Mobile app development also led to the creation of another CSE student-run startup, Swipe Development. The undergraduate, Daniel Brim, developed a service called SimpleCard, and put simply, it offers a new way for students to use flashcards. As stated on their website, "most other flashcard apps are geared towards students who are studying material that doesn't take up a lot of space on a flashcard. SimpleCard was made originally for college students who want to study lots of complicated material that can't be boiled down into a couple of sentences. It is also one of the few flashcard apps that focuses first and foremost on user experience and design, instead of providing unnecessarily bloated features." According to Brim, who is a junior majoring in computer science with a minor in business, "Studying should be straightforward and simple. Our app gets straight to the point." The flashcard app and website are targeted at students who deal with large data sets which require implementing memory recycling concepts to present the flashcards dynamically when needed. For the moment, SimpleCard is only available for the iPhone. Click here to learn more about the SimpleCard app.
An interdisciplinary team of Ph.D. students from UC San Diego, including two CSE Ph.D. students, visited Calabria in the boot of Italy Oct. 8-15 to participate in several excavations. But David Vanoni and Vid Petrovic (pictured deploying thermal imaging equipment) weren’t using picks or shovels. Instead, they were documenting progress at each site as the excavation season came to an end. The visit coincided with the signing of a Memorandum of Understanding between UC San Diego’s Center of Interdisciplinary Science for Art, Architecture and Archaeology (CISA3) and the Department of Archaeology and Art History of Italy’s University of Calabria (UNICAL). “This is an important partnership because the two sides have interests that are closely aligned,” said CISA3 Director Falko Kuester. “Calabria is the location of some of the most important archaeological finds in Europe going back many civilizations, and UC San Diego is developing technologies and new methodologies that will enhance our ability to uncover the secrets of our past.”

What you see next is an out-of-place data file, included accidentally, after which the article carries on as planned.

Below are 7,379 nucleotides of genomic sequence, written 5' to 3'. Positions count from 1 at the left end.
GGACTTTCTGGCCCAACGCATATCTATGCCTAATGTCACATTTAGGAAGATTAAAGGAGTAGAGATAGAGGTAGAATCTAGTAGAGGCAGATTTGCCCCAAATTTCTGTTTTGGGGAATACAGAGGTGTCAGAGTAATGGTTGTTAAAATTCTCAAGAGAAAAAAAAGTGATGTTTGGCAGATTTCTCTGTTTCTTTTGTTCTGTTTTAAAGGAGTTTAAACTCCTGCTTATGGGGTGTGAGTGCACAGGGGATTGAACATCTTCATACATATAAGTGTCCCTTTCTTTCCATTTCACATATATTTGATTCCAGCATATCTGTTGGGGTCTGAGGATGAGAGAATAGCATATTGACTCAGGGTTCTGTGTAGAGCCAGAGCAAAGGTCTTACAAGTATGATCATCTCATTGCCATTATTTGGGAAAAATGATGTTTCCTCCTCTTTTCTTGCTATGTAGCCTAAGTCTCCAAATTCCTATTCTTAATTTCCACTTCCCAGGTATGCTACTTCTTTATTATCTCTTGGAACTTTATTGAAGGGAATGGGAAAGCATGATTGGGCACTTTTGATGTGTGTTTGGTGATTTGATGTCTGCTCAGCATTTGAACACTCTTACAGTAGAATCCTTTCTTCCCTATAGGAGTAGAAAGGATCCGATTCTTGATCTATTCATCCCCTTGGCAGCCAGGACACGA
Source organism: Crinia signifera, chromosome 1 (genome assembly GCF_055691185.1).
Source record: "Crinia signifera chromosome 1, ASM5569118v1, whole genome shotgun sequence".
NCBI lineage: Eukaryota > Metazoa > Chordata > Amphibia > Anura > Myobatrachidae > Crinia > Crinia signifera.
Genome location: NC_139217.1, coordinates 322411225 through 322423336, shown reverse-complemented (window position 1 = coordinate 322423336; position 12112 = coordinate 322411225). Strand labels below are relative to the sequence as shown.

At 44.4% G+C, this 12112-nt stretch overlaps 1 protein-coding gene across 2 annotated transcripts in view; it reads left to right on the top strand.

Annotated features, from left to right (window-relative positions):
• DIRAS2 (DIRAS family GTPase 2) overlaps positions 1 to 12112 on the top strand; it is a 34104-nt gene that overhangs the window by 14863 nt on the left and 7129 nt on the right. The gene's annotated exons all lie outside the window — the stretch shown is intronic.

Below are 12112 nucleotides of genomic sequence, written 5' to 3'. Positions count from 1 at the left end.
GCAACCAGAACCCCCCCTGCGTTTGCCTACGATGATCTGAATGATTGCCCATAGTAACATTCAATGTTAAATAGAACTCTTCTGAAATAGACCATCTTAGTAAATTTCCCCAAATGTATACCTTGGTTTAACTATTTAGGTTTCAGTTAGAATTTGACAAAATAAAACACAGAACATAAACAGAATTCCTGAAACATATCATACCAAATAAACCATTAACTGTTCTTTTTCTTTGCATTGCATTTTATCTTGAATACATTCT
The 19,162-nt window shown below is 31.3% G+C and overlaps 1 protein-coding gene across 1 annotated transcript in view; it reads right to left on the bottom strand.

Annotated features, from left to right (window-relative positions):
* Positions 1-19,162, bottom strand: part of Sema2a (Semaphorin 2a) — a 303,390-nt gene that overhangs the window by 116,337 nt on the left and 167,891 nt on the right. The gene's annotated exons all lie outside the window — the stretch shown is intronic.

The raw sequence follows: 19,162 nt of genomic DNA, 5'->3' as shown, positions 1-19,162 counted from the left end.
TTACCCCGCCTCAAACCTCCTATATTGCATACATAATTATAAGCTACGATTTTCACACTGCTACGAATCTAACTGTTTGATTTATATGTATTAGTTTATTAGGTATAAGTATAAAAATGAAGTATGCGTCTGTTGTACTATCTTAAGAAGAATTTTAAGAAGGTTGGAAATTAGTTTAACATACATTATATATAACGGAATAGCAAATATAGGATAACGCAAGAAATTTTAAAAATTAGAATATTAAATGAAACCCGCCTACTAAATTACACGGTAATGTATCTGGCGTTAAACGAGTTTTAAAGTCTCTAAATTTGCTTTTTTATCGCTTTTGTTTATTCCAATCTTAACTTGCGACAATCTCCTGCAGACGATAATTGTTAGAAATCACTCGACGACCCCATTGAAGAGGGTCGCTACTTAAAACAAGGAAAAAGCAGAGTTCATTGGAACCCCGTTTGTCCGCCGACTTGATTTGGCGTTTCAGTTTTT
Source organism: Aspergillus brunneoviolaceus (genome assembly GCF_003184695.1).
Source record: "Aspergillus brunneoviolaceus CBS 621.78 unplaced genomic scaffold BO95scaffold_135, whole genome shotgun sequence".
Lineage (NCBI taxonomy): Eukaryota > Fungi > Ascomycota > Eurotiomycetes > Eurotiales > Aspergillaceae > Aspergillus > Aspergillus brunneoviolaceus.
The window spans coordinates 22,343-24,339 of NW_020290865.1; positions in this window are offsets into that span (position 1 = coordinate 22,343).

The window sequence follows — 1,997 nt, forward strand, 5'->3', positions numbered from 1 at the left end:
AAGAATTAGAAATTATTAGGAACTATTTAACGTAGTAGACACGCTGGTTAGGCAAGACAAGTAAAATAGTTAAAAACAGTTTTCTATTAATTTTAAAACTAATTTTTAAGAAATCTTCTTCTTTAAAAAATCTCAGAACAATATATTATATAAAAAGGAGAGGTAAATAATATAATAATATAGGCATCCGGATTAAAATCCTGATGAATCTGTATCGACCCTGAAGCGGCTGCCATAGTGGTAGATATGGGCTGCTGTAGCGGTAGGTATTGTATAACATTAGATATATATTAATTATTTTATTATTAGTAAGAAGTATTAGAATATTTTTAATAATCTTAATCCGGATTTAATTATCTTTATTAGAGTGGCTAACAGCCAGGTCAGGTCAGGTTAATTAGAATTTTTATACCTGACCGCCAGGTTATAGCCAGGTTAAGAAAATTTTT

In addition to Vanoni and Petrovic (pictured at left with structural engineering student Michael Hess at the Murgie di Santa Caterina site), other UC San Diego grad students on the expedition came from structural engineering, materials science, and anthropological archaeology. At an early medieval monastery, the CSE students brainstormed with Italian counterparts on ways to improve data collection, processing and analysis, and to build a virtual model of the site. Technologies used at the Castello Svevo high above the medieval city of Rocca Imperiale included photogrammetry, laser scanning, Structure-from-Motion imaging, thermal imaging and stereoscopic (3D) photography. At another site, they also used x-ray fluorescence to determine the structural health of an 11th century church. CSE’s Vanoni and Petrovic also briefed archaeologists from the University of Calabria on topics including data management, visualization of archaeological data, and user interfaces. Read full news release here.
On Nov. 5, CSE Prof. Stefan Savage received the 2013 ACM SIGOPS Mark Weiser Award during the Symposium on Operating Systems Principles (SOSP) in Farmington, PA. “Professor Savage’s work crosses the boundaries from technology challenges to public policy implications of cybersecurity,” says CSE Chair Rajesh Gupta. “His work is a prime example of how computer science is catalyzing scientific advances and solving societal problems.” Nominees must be less than 20 years into their careers; Savage (at right and below giving thumbs-up) earned his Ph.D. and joined CSE in 2001 – the same year as the award itself was launched to honor Mark Weiser’s long career at Xerox PARC. The Weiser Award goes to individual researchers who are chosen based on contributions to computer systems research that are “highly creative, innovative, and possibly high-risk.”
“Stefan Savage is, by far, the most creative person working in the hugely important fields of network security, privacy and reliability,” according to materials submitted as part of his nomination. “He has an uncanny ability to ask exactly the right question, propose exactly the right solution, and see that solution through to impact.”